An International Student’s Response to Goucher

Article by: Elizabeth Bobo 

Despite being separated from her family by more than 7,000 miles, international student Nabiya Imran has found a new home in the United States thanks to her adviser and Goucher’s welcoming and inclusive community. 

Before coming to the U.S., Nabiya studied international relations at the National Defense University in Islamabad, Pakistan. After studying there for two years, she decided to apply to the UGRAD program which offers a cultural and academic exchange to 100 students to study in the U.S. After going through the selection process, the students are placed at a college, based on factors such as their field of study and whether or not they have family near or in the area. 

“I honestly had no idea where I was going to be placed, but I was just hoping for anything but the Midwest,” said Nabiya. 

The adjustments that Nabiya had to make were nothing short of difficult. While she does continue to study international relations here at Goucher, she has realized she must adjust to the differences in the curriculum compared to what she was learning in Pakistan. 

“The biggest difference is the amount of reading that is assigned. I have never had to read this much for my classes,” said Nabiya.

Not only did she have to adjust to the differences in academics, she also needed to adjust to a new way of living. She has never lived away from her family, so living across the world , and with a roommate has proved to be difficult. However, Nabiya arrived in Maryland at the beginning of January and was able to participate in J-Term.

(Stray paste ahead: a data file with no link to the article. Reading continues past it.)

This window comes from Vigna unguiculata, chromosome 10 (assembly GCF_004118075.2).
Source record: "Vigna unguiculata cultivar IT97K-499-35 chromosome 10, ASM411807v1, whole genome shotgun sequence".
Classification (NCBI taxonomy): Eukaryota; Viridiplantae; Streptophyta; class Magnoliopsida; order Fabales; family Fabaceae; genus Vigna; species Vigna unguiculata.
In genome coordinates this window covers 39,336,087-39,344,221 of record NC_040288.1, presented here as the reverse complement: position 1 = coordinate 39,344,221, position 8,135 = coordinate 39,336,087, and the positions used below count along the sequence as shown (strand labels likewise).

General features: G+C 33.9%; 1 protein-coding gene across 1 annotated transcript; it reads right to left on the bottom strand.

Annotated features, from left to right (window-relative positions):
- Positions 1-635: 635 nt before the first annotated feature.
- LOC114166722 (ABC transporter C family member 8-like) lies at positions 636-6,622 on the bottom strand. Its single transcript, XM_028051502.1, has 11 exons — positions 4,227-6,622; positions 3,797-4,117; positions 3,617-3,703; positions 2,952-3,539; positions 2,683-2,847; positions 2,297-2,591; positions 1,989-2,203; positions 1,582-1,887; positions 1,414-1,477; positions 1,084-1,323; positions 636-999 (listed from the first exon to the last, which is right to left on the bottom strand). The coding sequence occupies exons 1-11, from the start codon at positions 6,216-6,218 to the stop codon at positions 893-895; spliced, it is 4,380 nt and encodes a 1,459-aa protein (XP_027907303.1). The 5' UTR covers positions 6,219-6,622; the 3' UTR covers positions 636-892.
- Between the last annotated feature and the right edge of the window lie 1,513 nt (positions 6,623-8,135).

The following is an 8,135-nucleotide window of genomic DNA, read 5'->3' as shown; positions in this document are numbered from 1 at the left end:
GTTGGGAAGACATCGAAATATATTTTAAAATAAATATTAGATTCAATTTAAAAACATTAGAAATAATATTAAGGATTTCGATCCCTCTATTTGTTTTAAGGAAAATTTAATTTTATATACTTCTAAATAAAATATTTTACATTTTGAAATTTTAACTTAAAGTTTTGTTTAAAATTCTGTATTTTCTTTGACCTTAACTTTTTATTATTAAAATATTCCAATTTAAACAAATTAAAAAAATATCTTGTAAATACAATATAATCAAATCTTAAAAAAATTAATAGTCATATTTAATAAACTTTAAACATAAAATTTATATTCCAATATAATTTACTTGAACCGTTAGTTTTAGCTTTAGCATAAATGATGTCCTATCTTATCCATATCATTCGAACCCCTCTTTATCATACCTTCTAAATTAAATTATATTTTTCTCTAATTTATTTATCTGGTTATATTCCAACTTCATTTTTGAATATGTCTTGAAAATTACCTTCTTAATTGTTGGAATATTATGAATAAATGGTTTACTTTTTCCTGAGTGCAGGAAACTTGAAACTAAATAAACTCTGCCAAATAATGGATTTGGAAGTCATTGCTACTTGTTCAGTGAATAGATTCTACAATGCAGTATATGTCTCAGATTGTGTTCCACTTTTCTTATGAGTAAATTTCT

“Being able to be on campus earlier made the transition much easier, and gave me time to get to know my schedule, along with the campus and the area around the campus,” she said. 

Under the program, Goucher assigns each international student a host adviser, and in this case Karen Sykes, Assistant Director of the Global Education Department was assigned to Nabiya. She credits Sykes for being “one her biggest supporters here on campus.” Sykes works closely with Nabiya, and helped to set up her schedule, get connected with the Goucher community, and find events that would get her in contact with other international students. 

Regarding other resources, Nabiya  also found that the affinity spaces offered by CREI, as well as The New Student Program (run by OSE) also helped her to become acclimated to the school. 

While she is becoming accustomed to life in the U.S., she often finds herself missing her family and friends back home in Pakistan. To stay in contact and up to date on anything happening back home, Nabiya tries to call at least every other day, but this proves to be difficult because she is also dealing with the different time zones and conflicting schedules. 

“I’m sure if I was staying here for a full-year degree, it would be harder to adjust and I would miss home more. But since I am leaving in May, it’s not very hard right now,” said Nabiya.

Although her program ends in May, Nabiya does wish to return to the U.S. to complete her graduate studies. With her degree in international relations, she wants to pursue a career in sustainable development (water policy, etc.), or the national law. She believes the diversity in education that Goucher offers, more specifically the writing intensive courses, provide her with the skillset she is looking for to enter her desired field of work. 

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